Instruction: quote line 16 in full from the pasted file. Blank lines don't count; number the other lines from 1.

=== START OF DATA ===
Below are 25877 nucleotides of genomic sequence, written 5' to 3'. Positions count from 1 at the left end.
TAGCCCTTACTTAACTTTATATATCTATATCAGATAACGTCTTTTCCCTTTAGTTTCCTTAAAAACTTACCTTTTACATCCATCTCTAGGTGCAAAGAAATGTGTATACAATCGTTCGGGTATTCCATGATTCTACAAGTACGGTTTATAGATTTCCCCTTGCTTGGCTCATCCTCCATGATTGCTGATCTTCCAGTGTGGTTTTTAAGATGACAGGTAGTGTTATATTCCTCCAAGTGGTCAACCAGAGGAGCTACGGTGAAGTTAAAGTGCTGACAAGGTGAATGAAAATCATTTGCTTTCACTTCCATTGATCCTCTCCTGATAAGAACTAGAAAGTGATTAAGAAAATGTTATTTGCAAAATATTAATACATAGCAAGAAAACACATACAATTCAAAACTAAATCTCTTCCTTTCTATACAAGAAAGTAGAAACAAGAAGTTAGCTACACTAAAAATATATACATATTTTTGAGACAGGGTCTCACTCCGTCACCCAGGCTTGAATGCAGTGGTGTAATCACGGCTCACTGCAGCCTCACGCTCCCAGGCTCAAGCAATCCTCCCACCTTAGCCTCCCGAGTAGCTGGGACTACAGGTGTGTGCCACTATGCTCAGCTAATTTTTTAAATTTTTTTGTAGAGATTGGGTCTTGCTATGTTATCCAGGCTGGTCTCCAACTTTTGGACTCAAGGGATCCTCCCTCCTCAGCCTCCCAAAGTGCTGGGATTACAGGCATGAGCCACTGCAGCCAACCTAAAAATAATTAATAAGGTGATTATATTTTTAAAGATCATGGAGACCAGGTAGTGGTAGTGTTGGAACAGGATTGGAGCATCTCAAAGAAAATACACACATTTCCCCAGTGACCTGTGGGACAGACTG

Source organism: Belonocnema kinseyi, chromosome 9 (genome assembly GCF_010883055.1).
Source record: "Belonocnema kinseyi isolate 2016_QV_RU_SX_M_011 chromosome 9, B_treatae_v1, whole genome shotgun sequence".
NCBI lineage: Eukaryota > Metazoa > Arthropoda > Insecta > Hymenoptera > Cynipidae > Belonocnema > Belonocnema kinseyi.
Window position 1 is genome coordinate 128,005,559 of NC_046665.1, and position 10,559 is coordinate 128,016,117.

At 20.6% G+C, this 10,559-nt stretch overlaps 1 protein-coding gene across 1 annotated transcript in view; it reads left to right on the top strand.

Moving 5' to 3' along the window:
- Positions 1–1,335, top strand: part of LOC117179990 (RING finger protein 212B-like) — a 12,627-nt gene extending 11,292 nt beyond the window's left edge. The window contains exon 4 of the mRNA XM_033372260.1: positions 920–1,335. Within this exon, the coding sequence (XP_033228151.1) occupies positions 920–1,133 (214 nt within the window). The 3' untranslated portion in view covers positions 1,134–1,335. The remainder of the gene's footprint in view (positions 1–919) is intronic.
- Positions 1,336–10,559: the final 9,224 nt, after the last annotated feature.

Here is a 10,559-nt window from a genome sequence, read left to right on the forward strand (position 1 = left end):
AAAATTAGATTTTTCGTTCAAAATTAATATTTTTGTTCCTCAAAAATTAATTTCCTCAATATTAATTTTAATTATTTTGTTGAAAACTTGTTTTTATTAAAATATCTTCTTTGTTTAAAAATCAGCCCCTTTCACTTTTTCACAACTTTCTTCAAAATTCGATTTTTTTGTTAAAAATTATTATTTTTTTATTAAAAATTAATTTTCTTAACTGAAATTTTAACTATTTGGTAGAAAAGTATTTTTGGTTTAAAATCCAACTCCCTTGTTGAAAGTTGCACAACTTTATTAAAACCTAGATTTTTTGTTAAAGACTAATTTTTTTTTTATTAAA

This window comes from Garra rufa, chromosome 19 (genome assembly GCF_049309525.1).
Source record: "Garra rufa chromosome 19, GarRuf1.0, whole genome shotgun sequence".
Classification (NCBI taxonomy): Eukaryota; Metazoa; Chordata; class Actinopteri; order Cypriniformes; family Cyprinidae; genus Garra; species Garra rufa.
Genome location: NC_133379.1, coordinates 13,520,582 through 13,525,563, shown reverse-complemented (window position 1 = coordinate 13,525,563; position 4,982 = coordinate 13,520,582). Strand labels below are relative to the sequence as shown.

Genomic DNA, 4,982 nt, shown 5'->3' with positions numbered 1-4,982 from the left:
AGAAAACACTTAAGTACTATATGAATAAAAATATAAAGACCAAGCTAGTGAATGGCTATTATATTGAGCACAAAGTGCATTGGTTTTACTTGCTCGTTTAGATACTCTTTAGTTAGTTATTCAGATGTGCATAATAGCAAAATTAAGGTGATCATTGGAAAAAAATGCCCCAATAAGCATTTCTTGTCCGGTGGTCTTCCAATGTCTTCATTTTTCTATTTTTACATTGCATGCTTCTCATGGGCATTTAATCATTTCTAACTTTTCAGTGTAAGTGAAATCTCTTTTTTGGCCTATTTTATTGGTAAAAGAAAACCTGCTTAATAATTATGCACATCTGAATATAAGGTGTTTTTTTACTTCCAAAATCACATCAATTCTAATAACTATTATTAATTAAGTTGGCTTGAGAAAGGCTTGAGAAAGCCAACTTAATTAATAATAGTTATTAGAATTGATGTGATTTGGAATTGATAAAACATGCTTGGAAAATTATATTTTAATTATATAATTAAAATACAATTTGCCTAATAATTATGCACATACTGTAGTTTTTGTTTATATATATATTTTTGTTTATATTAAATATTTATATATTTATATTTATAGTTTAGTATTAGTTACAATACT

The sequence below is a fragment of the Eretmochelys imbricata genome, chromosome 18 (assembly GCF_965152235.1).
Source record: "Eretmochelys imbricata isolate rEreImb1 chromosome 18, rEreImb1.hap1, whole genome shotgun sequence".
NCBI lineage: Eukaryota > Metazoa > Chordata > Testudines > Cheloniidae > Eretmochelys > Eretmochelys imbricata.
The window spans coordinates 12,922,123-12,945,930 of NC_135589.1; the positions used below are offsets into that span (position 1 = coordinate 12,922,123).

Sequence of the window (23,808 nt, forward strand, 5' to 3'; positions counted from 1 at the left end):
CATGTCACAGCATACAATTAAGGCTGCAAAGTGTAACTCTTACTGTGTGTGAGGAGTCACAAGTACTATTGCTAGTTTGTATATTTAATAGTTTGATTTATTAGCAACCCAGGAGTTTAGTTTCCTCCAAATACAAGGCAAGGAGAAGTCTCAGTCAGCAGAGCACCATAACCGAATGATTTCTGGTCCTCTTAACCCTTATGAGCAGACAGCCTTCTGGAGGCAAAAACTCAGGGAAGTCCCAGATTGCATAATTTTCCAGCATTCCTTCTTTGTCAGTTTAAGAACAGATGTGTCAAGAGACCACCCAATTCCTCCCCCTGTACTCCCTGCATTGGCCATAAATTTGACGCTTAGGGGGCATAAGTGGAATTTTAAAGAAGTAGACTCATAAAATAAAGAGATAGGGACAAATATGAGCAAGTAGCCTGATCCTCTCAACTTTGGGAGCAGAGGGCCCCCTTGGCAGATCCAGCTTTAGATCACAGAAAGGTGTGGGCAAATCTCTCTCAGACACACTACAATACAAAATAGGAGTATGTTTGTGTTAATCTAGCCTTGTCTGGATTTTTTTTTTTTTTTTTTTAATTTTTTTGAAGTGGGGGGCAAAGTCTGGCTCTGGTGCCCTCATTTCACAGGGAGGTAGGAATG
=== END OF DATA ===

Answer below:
Genome location: NC_133379.1, coordinates 13,520,582 through 13,525,563, shown reverse-complemented (window position 1 = coordinate 13,525,563; position 4,982 = coordinate 13,520,582). Strand labels below are relative to the sequence as shown.